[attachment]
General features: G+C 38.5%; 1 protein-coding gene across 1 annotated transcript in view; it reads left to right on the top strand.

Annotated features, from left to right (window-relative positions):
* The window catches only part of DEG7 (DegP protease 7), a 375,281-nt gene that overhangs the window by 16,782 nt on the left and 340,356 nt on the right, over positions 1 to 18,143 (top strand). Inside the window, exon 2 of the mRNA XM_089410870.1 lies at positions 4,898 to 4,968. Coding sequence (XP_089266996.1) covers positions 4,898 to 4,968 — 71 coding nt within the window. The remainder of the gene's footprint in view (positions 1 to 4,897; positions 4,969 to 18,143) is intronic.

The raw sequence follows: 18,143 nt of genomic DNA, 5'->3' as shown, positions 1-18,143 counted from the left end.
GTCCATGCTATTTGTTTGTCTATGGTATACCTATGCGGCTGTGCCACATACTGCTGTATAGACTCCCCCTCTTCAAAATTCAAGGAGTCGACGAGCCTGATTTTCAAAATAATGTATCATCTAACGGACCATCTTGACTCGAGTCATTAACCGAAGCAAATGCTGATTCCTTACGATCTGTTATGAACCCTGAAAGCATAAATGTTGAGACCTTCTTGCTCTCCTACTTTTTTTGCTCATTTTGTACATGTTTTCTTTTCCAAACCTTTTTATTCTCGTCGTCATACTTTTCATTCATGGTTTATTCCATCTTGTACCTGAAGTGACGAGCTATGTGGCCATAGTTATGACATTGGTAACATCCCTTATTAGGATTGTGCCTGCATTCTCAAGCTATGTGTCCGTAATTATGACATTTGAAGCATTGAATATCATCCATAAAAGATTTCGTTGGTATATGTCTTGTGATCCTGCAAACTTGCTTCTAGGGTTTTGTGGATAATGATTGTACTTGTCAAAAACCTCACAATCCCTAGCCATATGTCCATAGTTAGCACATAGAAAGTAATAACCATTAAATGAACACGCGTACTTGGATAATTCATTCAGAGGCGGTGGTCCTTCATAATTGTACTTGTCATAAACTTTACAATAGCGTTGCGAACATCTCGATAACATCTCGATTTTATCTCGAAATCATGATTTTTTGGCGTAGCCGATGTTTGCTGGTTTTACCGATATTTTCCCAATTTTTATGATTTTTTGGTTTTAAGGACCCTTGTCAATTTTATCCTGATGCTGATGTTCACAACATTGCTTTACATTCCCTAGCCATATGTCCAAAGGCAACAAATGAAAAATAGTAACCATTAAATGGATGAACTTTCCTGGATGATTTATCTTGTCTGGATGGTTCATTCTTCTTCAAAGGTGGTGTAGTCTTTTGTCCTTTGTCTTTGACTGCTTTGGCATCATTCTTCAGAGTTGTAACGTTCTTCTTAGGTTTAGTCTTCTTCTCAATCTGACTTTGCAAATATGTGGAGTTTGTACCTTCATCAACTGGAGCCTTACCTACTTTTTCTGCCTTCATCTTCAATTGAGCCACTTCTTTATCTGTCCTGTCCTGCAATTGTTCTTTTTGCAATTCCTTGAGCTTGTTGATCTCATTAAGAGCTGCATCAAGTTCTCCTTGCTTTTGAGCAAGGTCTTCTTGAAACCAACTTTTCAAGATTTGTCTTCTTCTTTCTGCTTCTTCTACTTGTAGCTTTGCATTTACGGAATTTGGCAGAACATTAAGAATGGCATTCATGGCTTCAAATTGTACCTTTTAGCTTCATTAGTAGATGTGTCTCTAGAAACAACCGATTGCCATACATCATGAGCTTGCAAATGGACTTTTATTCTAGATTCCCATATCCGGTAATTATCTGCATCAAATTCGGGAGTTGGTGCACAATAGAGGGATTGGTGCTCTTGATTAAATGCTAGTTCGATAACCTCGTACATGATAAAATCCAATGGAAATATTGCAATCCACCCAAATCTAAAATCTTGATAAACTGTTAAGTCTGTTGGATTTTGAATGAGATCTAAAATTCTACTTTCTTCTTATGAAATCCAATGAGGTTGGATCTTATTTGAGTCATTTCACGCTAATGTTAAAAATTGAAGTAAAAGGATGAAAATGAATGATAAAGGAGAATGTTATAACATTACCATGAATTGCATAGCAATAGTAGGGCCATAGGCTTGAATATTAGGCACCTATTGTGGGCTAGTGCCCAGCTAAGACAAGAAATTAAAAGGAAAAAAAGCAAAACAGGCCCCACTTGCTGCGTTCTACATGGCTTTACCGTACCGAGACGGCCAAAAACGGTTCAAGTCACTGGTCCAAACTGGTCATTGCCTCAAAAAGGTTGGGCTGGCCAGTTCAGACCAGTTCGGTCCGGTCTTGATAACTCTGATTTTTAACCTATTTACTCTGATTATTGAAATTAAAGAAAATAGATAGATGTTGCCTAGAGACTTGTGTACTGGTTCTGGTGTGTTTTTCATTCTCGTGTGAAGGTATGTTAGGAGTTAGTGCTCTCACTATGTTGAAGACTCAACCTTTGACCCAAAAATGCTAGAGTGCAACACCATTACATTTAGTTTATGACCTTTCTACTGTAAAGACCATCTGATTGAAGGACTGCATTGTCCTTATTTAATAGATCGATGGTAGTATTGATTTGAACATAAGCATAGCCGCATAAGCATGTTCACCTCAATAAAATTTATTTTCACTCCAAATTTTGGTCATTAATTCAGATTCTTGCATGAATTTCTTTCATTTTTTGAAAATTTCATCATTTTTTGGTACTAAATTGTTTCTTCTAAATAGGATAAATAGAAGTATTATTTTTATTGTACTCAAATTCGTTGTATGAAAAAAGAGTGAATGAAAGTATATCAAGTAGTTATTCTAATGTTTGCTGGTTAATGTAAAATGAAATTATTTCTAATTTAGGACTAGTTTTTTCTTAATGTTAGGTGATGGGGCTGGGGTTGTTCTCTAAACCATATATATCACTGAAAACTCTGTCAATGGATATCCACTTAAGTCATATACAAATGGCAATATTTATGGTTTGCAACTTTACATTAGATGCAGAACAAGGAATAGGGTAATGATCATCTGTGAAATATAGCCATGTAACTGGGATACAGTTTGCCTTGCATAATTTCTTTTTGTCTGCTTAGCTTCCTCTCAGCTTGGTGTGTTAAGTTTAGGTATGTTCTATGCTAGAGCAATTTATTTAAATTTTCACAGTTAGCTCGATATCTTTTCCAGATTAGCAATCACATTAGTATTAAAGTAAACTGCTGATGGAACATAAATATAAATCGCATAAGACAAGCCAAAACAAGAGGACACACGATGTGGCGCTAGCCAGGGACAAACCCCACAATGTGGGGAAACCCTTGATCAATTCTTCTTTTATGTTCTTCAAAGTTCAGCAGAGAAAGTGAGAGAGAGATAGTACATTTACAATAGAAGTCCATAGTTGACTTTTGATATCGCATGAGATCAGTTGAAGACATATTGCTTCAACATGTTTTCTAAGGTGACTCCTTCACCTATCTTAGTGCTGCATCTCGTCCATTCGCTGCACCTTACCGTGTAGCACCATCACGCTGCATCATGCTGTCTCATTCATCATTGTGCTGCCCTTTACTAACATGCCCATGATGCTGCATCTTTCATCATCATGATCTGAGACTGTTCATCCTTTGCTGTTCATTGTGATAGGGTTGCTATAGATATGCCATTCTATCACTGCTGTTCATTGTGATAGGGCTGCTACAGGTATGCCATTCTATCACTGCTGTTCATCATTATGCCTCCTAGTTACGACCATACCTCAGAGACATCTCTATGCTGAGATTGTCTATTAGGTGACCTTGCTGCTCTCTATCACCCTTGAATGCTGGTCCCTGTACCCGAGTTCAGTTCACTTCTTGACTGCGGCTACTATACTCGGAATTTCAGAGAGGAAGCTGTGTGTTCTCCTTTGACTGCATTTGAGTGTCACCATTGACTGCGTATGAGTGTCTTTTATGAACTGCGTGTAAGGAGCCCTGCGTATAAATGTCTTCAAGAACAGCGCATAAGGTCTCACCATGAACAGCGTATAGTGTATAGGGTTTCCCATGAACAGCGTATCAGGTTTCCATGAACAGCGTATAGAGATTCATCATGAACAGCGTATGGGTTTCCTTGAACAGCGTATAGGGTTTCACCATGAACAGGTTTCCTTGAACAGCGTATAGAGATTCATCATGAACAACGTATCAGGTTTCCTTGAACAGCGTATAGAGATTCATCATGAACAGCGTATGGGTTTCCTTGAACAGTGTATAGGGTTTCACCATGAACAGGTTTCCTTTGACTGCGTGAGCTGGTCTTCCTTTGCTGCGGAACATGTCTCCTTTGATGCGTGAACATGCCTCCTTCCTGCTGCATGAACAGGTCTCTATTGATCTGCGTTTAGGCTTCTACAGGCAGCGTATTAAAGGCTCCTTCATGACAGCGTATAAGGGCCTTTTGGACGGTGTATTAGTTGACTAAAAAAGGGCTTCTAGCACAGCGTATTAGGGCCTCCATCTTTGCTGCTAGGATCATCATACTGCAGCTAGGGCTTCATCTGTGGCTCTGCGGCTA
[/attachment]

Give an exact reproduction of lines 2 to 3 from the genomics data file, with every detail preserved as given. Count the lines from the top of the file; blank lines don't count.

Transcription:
Annotated features, from left to right (window-relative positions):
* The window catches only part of DEG7 (DegP protease 7), a 375,281-nt gene that overhangs the window by 16,782 nt on the left and 340,356 nt on the right, over positions 1 to 18,143 (top strand). Inside the window, exon 2 of the mRNA XM_089410870.1 lies at positions 4,898 to 4,968. Coding sequence (XP_089266996.1) covers positions 4,898 to 4,968 — 71 coding nt within the window. The remainder of the gene's footprint in view (positions 1 to 4,897; positions 4,969 to 18,143) is intronic.